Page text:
In the Oxford Record Linkage Study population in 1970, seven hundred ninety-three persons were hospitalized for or died as a result of pneumonia. Thirty-six percent who survived and 49% who died had been discharged from hospital within the previous five years. For the period 1963 through 1970, cohort analysis determined the probability of subsequent readmission and/or death caused by pneumonia within the next five years for patients discharged with any condition and with high-risk conditions only. From this analysis, it was estimated that pneumococcal immunization of relatively few discharged patients would prevent each subsequent readmission and death from pneumococcal pneumonia. These results suggest that, in addition to age and underlying medical condition, patterns of previous hospital care can be used to identify many persons at increased risk of developing pneumonia. If current patterns of previous hospital care are similar to those found in Oxfordshire, physicians should consider giving pneumococcal vaccine to patients who are discharged from hospitals.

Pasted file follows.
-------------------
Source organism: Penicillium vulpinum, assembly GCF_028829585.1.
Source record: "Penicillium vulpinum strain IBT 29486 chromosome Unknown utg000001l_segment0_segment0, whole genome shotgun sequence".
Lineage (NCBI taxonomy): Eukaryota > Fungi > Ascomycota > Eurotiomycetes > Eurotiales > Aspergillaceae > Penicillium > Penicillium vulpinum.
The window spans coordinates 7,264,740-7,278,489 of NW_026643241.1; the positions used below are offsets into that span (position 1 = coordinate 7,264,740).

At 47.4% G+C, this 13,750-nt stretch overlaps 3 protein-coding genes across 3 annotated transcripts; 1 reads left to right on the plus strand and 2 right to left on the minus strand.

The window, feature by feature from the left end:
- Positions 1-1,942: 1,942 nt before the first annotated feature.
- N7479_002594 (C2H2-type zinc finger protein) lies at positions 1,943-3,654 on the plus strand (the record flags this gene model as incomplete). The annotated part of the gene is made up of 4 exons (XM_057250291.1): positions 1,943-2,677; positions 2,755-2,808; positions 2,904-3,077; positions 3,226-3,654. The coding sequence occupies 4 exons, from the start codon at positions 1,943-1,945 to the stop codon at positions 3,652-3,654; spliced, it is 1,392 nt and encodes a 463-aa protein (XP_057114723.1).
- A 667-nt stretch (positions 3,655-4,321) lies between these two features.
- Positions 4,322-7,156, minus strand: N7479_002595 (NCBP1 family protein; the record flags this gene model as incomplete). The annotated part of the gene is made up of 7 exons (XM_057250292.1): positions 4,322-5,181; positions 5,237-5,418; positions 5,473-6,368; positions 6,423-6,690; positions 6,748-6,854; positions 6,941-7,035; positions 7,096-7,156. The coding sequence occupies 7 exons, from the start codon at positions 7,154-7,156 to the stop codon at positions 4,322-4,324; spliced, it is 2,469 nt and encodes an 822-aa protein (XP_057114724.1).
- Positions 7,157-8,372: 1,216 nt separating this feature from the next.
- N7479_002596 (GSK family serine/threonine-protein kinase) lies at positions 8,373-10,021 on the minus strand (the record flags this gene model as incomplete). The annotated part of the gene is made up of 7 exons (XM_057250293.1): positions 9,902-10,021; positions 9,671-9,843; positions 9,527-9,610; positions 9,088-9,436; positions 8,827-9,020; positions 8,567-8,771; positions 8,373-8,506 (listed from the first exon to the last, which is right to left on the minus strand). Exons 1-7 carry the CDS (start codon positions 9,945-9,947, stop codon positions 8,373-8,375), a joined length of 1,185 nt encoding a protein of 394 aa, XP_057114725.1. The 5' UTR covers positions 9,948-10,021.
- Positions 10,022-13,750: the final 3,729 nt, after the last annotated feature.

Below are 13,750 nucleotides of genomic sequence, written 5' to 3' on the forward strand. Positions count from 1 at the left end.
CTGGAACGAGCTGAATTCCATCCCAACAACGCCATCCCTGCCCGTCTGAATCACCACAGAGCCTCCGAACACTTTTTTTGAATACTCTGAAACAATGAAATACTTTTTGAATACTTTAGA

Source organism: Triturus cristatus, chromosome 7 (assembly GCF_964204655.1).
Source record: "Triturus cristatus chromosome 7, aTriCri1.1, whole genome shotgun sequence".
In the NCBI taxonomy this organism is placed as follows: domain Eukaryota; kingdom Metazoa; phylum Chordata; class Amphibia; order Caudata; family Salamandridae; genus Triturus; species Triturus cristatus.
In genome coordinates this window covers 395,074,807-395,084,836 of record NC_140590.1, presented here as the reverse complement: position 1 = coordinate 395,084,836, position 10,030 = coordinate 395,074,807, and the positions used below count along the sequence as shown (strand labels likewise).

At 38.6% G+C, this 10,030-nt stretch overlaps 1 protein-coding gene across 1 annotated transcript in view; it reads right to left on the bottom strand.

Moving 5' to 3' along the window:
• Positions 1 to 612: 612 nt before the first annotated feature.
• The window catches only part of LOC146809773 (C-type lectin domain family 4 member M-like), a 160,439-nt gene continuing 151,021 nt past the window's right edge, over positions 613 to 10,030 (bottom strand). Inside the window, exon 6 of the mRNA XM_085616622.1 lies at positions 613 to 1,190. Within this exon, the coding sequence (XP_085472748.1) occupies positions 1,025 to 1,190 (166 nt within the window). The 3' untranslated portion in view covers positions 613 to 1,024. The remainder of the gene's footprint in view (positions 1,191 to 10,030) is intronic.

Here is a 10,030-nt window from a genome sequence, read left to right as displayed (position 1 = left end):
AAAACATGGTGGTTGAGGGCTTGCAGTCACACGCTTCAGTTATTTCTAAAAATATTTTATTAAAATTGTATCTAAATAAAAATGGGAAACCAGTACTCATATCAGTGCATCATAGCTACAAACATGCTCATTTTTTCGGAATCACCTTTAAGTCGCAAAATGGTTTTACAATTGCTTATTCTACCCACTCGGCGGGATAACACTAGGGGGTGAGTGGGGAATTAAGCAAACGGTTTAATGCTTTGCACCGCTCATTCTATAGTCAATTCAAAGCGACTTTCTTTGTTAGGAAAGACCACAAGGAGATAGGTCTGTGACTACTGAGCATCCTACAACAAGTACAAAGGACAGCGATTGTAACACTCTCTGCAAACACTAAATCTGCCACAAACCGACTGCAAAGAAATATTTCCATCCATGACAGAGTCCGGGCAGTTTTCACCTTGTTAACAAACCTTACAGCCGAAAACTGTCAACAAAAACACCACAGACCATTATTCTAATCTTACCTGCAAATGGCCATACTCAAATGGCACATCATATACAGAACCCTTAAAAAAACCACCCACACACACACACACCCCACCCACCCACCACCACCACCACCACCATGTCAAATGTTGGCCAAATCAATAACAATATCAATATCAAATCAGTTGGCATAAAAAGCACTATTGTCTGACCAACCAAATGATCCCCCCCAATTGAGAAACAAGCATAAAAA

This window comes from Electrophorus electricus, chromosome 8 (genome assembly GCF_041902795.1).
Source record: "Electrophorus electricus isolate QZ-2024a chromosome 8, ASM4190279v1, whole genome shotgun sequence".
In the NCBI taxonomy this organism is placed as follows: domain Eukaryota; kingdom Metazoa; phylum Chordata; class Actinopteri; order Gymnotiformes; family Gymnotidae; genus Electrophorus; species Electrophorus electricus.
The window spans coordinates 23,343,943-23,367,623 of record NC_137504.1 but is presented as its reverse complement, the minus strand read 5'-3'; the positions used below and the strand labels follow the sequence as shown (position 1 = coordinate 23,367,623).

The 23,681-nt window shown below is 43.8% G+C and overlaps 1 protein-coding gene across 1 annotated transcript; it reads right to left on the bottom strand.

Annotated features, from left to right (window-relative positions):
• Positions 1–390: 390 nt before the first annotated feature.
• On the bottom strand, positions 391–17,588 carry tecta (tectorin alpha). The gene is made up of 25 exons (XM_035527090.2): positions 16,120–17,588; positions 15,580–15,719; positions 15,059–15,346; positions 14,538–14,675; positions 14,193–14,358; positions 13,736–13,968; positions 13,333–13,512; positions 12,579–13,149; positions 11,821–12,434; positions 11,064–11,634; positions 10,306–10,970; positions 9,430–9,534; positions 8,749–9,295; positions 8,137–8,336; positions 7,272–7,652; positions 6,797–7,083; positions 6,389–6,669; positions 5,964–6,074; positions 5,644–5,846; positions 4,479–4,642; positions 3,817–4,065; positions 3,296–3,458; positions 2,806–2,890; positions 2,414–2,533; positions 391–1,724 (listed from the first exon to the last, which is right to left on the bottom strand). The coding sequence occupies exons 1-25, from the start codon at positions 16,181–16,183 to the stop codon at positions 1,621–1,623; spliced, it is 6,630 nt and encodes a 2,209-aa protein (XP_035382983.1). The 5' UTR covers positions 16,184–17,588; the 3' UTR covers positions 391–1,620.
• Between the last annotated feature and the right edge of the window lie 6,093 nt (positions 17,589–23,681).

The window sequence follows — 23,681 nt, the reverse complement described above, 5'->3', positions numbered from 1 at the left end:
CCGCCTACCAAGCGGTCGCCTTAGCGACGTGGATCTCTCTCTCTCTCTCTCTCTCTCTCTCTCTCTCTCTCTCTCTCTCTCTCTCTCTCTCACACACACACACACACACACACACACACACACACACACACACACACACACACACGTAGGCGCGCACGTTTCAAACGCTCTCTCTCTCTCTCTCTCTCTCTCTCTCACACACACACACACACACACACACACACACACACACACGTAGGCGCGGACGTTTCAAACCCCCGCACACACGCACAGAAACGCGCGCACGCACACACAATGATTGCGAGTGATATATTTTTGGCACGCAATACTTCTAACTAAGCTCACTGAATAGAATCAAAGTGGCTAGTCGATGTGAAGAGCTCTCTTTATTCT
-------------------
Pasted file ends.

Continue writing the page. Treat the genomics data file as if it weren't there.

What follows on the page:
Fedson DS, Baldwin JA. Previous Hospital Care as a Risk Factor for Pneumonia: Implications for Immunization With Pneumococcal Vaccine. JAMA. 1982;248(16):1989–1995. doi:10.1001/jama.1982.03330160037022
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